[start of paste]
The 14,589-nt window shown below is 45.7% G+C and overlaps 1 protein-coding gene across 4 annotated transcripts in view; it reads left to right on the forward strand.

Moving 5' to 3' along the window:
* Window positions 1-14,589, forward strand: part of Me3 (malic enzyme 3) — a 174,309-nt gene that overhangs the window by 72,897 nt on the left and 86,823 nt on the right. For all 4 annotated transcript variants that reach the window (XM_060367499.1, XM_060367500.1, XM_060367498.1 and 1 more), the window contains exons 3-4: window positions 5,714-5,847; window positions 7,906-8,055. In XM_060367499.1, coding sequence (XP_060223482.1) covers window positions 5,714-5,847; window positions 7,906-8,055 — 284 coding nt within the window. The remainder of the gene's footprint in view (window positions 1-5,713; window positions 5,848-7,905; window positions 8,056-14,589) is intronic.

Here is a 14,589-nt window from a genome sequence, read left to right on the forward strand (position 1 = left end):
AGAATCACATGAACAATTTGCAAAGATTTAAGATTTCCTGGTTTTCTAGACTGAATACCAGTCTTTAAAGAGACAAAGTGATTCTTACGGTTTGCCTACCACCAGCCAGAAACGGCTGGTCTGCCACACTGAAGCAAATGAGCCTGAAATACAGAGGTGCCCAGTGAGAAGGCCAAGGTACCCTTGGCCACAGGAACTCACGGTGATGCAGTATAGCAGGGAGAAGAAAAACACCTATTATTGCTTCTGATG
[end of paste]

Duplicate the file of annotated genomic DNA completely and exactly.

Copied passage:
The 14,589-nt window shown below is 45.7% G+C and overlaps 1 protein-coding gene across 4 annotated transcripts in view; it reads left to right on the forward strand.

Moving 5' to 3' along the window:
* Window positions 1-14,589, forward strand: part of Me3 (malic enzyme 3) — a 174,309-nt gene that overhangs the window by 72,897 nt on the left and 86,823 nt on the right. For all 4 annotated transcript variants that reach the window (XM_060367499.1, XM_060367500.1, XM_060367498.1 and 1 more), the window contains exons 3-4: window positions 5,714-5,847; window positions 7,906-8,055. In XM_060367499.1, coding sequence (XP_060223482.1) covers window positions 5,714-5,847; window positions 7,906-8,055 — 284 coding nt within the window. The remainder of the gene's footprint in view (window positions 1-5,713; window positions 5,848-7,905; window positions 8,056-14,589) is intronic.

Here is a 14,589-nt window from a genome sequence, read left to right on the forward strand (position 1 = left end):
AGAATCACATGAACAATTTGCAAAGATTTAAGATTTCCTGGTTTTCTAGACTGAATACCAGTCTTTAAAGAGACAAAGTGATTCTTACGGTTTGCCTACCACCAGCCAGAAACGGCTGGTCTGCCACACTGAAGCAAATGAGCCTGAAATACAGAGGTGCCCAGTGAGAAGGCCAAGGTACCCTTGGCCACAGGAACTCACGGTGATGCAGTATAGCAGGGAGAAGAAAAACACCTATTATTGCTTCTGATG